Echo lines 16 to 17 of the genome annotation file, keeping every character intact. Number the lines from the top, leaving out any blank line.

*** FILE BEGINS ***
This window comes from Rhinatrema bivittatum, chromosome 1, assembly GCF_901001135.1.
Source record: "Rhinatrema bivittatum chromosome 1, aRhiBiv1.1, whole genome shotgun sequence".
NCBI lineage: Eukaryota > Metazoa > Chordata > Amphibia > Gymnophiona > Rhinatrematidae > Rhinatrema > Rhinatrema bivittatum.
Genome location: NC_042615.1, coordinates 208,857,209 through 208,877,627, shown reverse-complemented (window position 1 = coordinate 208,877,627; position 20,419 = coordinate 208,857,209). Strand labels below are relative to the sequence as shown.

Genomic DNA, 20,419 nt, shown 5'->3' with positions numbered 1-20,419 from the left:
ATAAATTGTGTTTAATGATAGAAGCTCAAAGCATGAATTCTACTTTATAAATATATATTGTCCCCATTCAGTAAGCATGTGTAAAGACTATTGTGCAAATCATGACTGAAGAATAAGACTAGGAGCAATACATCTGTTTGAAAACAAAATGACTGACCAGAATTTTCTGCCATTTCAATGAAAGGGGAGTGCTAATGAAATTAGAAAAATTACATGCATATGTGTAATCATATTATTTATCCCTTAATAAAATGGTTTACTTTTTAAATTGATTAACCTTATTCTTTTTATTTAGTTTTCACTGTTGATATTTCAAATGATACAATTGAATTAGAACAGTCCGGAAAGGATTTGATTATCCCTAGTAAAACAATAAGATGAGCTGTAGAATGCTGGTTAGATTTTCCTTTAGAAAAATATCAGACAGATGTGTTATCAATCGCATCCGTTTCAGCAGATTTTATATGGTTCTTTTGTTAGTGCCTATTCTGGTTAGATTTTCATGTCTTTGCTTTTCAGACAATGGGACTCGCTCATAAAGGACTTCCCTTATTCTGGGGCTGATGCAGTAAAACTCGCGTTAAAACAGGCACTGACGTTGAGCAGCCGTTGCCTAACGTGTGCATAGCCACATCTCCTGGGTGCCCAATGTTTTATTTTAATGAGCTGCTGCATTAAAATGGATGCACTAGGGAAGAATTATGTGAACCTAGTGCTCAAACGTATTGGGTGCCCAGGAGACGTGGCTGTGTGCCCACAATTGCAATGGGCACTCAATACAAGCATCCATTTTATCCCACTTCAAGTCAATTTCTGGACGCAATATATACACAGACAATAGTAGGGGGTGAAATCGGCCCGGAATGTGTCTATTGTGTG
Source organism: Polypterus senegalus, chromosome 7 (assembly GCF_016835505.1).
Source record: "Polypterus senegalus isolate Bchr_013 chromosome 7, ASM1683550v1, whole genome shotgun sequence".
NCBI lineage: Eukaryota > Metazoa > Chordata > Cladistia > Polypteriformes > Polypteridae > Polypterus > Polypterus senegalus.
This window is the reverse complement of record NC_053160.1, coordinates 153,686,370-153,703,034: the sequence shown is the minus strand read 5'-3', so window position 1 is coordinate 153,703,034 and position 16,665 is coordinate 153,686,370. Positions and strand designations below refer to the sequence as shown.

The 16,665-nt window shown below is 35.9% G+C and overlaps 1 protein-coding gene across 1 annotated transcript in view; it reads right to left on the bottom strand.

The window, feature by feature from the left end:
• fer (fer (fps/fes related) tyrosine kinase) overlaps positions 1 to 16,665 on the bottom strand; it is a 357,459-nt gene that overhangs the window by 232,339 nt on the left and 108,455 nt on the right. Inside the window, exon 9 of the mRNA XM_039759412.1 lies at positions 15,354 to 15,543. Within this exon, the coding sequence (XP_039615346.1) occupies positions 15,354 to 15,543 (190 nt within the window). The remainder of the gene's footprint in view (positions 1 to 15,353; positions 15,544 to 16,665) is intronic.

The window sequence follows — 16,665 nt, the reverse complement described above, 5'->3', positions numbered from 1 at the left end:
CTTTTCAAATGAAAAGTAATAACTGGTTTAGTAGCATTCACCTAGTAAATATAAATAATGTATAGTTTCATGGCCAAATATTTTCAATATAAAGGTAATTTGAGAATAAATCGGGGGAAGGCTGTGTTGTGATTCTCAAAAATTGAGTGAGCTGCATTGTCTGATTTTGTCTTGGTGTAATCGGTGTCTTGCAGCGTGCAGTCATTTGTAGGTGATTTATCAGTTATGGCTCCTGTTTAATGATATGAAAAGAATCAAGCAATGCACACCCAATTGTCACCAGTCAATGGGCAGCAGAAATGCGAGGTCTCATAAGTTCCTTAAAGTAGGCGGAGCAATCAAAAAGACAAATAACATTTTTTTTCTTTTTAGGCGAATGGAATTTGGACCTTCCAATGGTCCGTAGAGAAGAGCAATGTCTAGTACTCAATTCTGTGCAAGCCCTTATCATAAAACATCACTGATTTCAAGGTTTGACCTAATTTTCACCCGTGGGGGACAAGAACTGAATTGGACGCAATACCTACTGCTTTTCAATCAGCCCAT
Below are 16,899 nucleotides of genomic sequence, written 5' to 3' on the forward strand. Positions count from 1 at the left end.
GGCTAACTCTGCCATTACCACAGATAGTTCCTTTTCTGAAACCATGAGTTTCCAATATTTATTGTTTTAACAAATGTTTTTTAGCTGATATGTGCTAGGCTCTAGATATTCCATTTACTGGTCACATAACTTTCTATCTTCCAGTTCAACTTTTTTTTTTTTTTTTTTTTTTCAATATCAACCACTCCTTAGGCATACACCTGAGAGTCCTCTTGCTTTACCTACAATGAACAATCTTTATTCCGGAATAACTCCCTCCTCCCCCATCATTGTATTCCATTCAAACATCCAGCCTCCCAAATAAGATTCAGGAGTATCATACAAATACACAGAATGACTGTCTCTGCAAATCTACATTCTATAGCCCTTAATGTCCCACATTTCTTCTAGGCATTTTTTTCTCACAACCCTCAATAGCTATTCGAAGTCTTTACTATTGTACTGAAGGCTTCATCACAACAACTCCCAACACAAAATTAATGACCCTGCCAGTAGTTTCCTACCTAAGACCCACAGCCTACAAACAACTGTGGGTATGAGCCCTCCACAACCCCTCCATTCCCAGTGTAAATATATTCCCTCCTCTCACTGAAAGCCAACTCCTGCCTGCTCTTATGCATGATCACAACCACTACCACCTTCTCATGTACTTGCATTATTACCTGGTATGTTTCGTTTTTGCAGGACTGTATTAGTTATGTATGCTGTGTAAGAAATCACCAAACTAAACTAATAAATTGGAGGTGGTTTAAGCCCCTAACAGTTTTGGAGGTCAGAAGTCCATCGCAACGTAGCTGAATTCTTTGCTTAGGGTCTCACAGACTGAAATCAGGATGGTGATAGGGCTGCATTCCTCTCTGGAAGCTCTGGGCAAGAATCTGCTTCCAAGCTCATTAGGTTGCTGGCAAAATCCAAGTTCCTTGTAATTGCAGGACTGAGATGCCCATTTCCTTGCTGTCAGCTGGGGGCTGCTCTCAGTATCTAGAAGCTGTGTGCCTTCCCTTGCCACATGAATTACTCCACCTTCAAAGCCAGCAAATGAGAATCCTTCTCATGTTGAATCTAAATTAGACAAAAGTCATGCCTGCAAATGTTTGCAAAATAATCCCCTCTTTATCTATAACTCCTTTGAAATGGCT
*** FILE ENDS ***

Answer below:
Below are 16,899 nucleotides of genomic sequence, written 5' to 3' on the forward strand. Positions count from 1 at the left end.
GGCTAACTCTGCCATTACCACAGATAGTTCCTTTTCTGAAACCATGAGTTTCCAATATTTATTGTTTTAACAAATGTTTTTTAGCTGATATGTGCTAGGCTCTAGATATTCCATTTACTGGTCACATAACTTTCTATCTTCCAGTTCAACTTTTTTTTTTTTTTTTTTTTTTCAATATCAACCACTCCTTAGGCATACACCTGAGAGTCCTCTTGCTTTACCTACAATGAACAATCTTTATTCCGGAATAACTCCCTCCTCCCCCATCATTGTATTCCATTCAAACATCCAGCCTCCCAAATAAGATTCAGGAGTATCATACAAATACACAGAATGACTGTCTCTGCAAATCTACATTCTATAGCCCTTAATGTCCCACATTTCTTCTAGGCATTTTTTTCTCACAACCCTCAATAGCTATTCGAAGTCTTTACTATTGTACTGAAGGCTTCATCACAACAACTCCCAACACAAAATTAATGACCCTGCCAGTAGTTTCCTACCTAAGACCCACAGCCTACAAACAACTGTGGGTATGAGCCCTCCACAACCCCTCCATTCCCAGTGTAAATATATTCCCTCCTCTCACTGAAAGCCAACTCCTGCCTGCTCTTATGCATGATCACAACCACTACCACCTTCTCATGTACTTGCATTATTACCTGGTATGTTTCGTTTTTGCAGGACTGTATTAGTTATGTATGCTGTGTAAGAAATCACCAAACTAAACTAATAAATTGGAGGTGGTTTAAGCCCCTAACAGTTTTGGAGGTCAGAAGTCCATCGCAACGTAGCTGAATTCTTTGCTTAGGGTCTCACAGACTGAAATCAGGATGGTGATAGGGCTGCATTCCTCTCTGGAAGCTCTGGGCAAGAATCTGCTTCCAAGCTCATTAGGTTGCTGGCAAAATCCAAGTTCCTTGTAATTGCAGGACTGAGATGCCCATTTCCTTGCTGTCAGCTGGGGGCTGCTCTCAGTATCTAGAAGCTGTGTGCCTTCCCTTGCCACATGAATTACTCCACCTTCAAAGCCAGCAAATGAGAATCCTTCTCATGTTGAATCTAAATTAGACAAAAGTCATGCCTGCAAATGTTTGCAAAATAATCCCCTCTTTATCTATAACTCCTTTGAAATGGCT